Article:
174 Stokman,Van der Knoop, and Van Oosten These changes reduce the variances of positions on all seven issues substantially enough to expect overall consensus. The results are stable as long as the salience of the United States is reduced to 70 or lower for Issue 1 and that of China and India to a value of 90 or lower on Issue 2. Doing so provides us with very stable results. Now, after bilateral exchanges, sufficient agreement is realized on all issues to arrive at a complete agreement. This prediction was made in November, one month before the start of the Copenhagen Conference and turned out to be the sole solution for something like an agreement in Copenhagen (see Stokman 2009 for details).

Conclusions Starting from the idea that collective decision-making is a special case of joint production, required in any situation in which individuals are mutually outcome dependent, we hope to have shown that the topic is of much wider importance than in simply the political sphere. Collective decision-making is at the heart of any collaboration, whether that is in small informal groups or in complex organizations or in political systems. Placing collective decisionmaking in this perspective, one’s attention is immediately drawn to the relative salience of the shared versus the conflicting interests that is of such importance in any joint production. We hope also to have shown convincingly that in the domain of collective decision-making this ratio strongly determines the type of dominant process and the likelihood of arriving at common positions, even when formal institutions do not require reaching them. The chosen perspective also shifts the attention from formal rules toward informal rules, without underestimating the importance of the formal rules for the evolution and effectiveness of the informal rules. If, then, outcomes cannot be seen as the result of the interplay of formal institutions and preferences, we almost automatically have to shift our focus toward the informal processes preceding the final vote. Notwithstanding the elegance of neoinstitutional models and the extra insights they have generated, they seem not to be able to predict outcomes of decision-making processes in reality. Models that represent informal bargaining processes seem to do much better in this respect. This does not imply that formal institutions are neglected in such models. On the contrary, formal institutions and the voting rights and rules that are based on them are, first of all, required to make outcomes binding for social systems. In addition, they codetermine power and influence distributions in social systems, codetermining which stakeholders have to be included in the analysis. Finally, they connect collective decision-making processes to external sanction systems, without which informal processes are likely soon to degenerate, as stakeholders will not have formal sanctions to enforce cooperation and norm-conforming behavior. In this article, we have specified three main bargaining processes and the conditions that each of them is likely to dominate in decision-making processes. Moreover, we have specified under which conditions logrolling and enforcement processes are likely to support or undermine persuasion processes. Finally, we have tried to develop an integrative set of models for all processes, enabling both a comparative analysis of the expected outcomes under each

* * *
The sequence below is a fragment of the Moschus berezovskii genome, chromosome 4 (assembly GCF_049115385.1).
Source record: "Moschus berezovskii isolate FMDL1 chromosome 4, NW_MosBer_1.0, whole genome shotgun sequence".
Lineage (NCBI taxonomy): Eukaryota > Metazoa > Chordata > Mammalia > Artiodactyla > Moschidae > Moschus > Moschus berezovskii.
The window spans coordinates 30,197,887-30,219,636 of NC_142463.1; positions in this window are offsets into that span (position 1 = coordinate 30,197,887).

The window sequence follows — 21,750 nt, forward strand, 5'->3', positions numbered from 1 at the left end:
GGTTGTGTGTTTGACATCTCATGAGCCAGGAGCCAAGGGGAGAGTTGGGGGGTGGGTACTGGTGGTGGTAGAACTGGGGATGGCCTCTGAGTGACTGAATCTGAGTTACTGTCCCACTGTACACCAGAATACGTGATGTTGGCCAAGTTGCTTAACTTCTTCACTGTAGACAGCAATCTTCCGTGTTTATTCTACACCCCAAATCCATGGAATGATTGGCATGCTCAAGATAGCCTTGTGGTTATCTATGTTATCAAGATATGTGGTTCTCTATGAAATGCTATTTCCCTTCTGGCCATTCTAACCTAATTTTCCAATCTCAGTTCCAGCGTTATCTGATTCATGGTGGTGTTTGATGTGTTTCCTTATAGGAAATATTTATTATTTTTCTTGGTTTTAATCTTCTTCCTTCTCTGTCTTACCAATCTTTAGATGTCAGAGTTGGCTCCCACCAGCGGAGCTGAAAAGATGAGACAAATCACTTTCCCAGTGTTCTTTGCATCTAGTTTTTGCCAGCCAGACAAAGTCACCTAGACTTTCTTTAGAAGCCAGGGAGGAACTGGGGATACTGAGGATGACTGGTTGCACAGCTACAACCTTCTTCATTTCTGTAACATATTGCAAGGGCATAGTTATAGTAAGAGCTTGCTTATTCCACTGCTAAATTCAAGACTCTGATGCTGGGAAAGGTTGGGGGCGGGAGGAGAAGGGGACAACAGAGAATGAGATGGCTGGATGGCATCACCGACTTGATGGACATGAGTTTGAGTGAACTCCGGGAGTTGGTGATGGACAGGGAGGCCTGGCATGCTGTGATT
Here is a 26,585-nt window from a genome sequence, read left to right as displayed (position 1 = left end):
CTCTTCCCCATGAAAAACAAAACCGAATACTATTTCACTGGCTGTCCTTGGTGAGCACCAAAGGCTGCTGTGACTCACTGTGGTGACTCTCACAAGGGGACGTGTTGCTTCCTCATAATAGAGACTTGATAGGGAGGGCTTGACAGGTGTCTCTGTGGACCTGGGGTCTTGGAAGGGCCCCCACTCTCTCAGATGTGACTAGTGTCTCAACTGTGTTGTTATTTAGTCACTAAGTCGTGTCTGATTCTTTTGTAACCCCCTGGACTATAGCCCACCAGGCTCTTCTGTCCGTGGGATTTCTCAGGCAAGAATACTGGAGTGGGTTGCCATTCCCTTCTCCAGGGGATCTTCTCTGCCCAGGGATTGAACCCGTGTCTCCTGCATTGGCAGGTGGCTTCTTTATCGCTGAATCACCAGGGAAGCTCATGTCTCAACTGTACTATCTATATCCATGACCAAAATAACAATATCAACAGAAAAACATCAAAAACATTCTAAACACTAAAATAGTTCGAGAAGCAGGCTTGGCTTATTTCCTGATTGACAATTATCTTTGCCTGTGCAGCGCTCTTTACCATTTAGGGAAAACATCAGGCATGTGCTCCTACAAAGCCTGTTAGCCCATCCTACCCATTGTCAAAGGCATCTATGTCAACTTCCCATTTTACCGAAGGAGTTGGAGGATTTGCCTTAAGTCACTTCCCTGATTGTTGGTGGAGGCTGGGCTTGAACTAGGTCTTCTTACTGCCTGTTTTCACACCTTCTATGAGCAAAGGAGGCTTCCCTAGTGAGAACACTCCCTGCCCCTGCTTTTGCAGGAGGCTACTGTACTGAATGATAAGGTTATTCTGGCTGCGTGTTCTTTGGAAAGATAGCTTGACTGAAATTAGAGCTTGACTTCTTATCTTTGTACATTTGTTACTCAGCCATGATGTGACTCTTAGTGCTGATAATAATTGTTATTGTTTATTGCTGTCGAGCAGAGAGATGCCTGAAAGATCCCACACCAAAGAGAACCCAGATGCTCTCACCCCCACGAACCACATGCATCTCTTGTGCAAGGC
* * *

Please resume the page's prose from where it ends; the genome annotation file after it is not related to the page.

Modeling Collective Decision-making 175

of the processes and a strategic analysis of how to align the different processes in such a way that they support each other. It is this combination that makes the approach valuable both for scientific analysis and strategic intervention in decision processes. The largest project in which this approach is applied is the Decision-Making in the European Union (DEU) project (Thomson et al. 2006; Thomson 2011). In the Forum Section of European Union Politics, Mattila (2012: 459) concluded independently: “In many respects the DEU project has led EU studies to a new level. It was the first project of its scale to analyse the EU’s decision-making system with a systematic rational choice approach.” If we have valid and reliable estimates of the main issues at stake and the positions, saliences, and influence of the relevant stakeholders, rational models are able to provide far-reaching insights and conclusions. This does not imply, however, that the positions and saliences of the stakeholders are based on rational considerations only, focused on an optimal outcome for each stakeholder. A theoretical derivation of these data requires a more complex model of man (see, for example, Lindenberg and Steg 2007). Nevertheless, there is more to do. We are presently particularly working on two lines of further development. First, the models can be improved by incorporating not only the issue salience of the stakeholders but also their group consensus salience. Stakeholders aim not only at outcomes close to their policy position but also at outcomes that receive support from either all stakeholders involved or the stakeholders they want to align with. We have indicated that the Cobb-Douglas function can be used for the simultaneous optimalization of these two goals, taking into account the relative saliences for both goals. Second, a further elaboration of persuasion models requires a further elaboration of the relationships between instrumental (issues) and higher ordered goals. In such an elaboration, both differences in priority of the higher ordered goals and differences in cognitive perceptions of the relationships between issues and goals have to be integrated with the collective decisionmaking models as treated in this article.